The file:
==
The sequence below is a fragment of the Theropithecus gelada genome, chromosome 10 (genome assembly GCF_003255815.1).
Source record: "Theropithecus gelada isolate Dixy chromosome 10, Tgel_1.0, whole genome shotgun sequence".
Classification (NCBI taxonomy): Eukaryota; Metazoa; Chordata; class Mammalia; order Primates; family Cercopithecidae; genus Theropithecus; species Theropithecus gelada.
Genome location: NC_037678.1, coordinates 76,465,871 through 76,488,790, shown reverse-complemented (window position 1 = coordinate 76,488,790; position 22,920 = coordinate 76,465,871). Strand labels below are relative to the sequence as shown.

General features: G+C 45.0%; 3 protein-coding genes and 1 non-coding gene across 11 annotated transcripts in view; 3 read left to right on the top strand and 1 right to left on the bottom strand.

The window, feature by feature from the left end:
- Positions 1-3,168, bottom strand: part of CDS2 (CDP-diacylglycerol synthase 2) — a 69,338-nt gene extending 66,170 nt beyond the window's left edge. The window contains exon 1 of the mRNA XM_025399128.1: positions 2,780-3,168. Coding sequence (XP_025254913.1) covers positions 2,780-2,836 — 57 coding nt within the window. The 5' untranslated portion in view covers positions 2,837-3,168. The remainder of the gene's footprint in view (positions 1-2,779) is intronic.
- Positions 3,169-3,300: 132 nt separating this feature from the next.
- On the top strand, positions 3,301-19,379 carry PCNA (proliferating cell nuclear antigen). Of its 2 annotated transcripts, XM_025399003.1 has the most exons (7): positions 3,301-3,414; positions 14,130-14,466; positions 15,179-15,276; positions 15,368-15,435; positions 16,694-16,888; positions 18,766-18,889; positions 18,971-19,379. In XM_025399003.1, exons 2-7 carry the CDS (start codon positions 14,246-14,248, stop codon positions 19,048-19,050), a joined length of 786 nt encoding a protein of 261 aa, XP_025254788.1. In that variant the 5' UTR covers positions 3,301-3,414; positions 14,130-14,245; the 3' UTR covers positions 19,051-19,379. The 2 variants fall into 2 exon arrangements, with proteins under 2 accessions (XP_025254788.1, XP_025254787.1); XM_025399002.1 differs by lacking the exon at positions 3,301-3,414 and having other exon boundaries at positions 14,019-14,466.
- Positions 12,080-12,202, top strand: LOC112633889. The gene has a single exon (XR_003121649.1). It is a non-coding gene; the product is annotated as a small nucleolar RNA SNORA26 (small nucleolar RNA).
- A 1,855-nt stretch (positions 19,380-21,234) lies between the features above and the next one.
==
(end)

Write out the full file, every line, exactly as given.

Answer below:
The sequence below is a fragment of the Theropithecus gelada genome, chromosome 10 (genome assembly GCF_003255815.1).
Source record: "Theropithecus gelada isolate Dixy chromosome 10, Tgel_1.0, whole genome shotgun sequence".
Classification (NCBI taxonomy): Eukaryota; Metazoa; Chordata; class Mammalia; order Primates; family Cercopithecidae; genus Theropithecus; species Theropithecus gelada.
Genome location: NC_037678.1, coordinates 76,465,871 through 76,488,790, shown reverse-complemented (window position 1 = coordinate 76,488,790; position 22,920 = coordinate 76,465,871). Strand labels below are relative to the sequence as shown.

General features: G+C 45.0%; 3 protein-coding genes and 1 non-coding gene across 11 annotated transcripts in view; 3 read left to right on the top strand and 1 right to left on the bottom strand.

The window, feature by feature from the left end:
- Positions 1-3,168, bottom strand: part of CDS2 (CDP-diacylglycerol synthase 2) — a 69,338-nt gene extending 66,170 nt beyond the window's left edge. The window contains exon 1 of the mRNA XM_025399128.1: positions 2,780-3,168. Coding sequence (XP_025254913.1) covers positions 2,780-2,836 — 57 coding nt within the window. The 5' untranslated portion in view covers positions 2,837-3,168. The remainder of the gene's footprint in view (positions 1-2,779) is intronic.
- Positions 3,169-3,300: 132 nt separating this feature from the next.
- On the top strand, positions 3,301-19,379 carry PCNA (proliferating cell nuclear antigen). Of its 2 annotated transcripts, XM_025399003.1 has the most exons (7): positions 3,301-3,414; positions 14,130-14,466; positions 15,179-15,276; positions 15,368-15,435; positions 16,694-16,888; positions 18,766-18,889; positions 18,971-19,379. In XM_025399003.1, exons 2-7 carry the CDS (start codon positions 14,246-14,248, stop codon positions 19,048-19,050), a joined length of 786 nt encoding a protein of 261 aa, XP_025254788.1. In that variant the 5' UTR covers positions 3,301-3,414; positions 14,130-14,245; the 3' UTR covers positions 19,051-19,379. The 2 variants fall into 2 exon arrangements, with proteins under 2 accessions (XP_025254788.1, XP_025254787.1); XM_025399002.1 differs by lacking the exon at positions 3,301-3,414 and having other exon boundaries at positions 14,019-14,466.
- Positions 12,080-12,202, top strand: LOC112633889. The gene has a single exon (XR_003121649.1). It is a non-coding gene; the product is annotated as a small nucleolar RNA SNORA26 (small nucleolar RNA).
- A 1,855-nt stretch (positions 19,380-21,234) lies between the features above and the next one.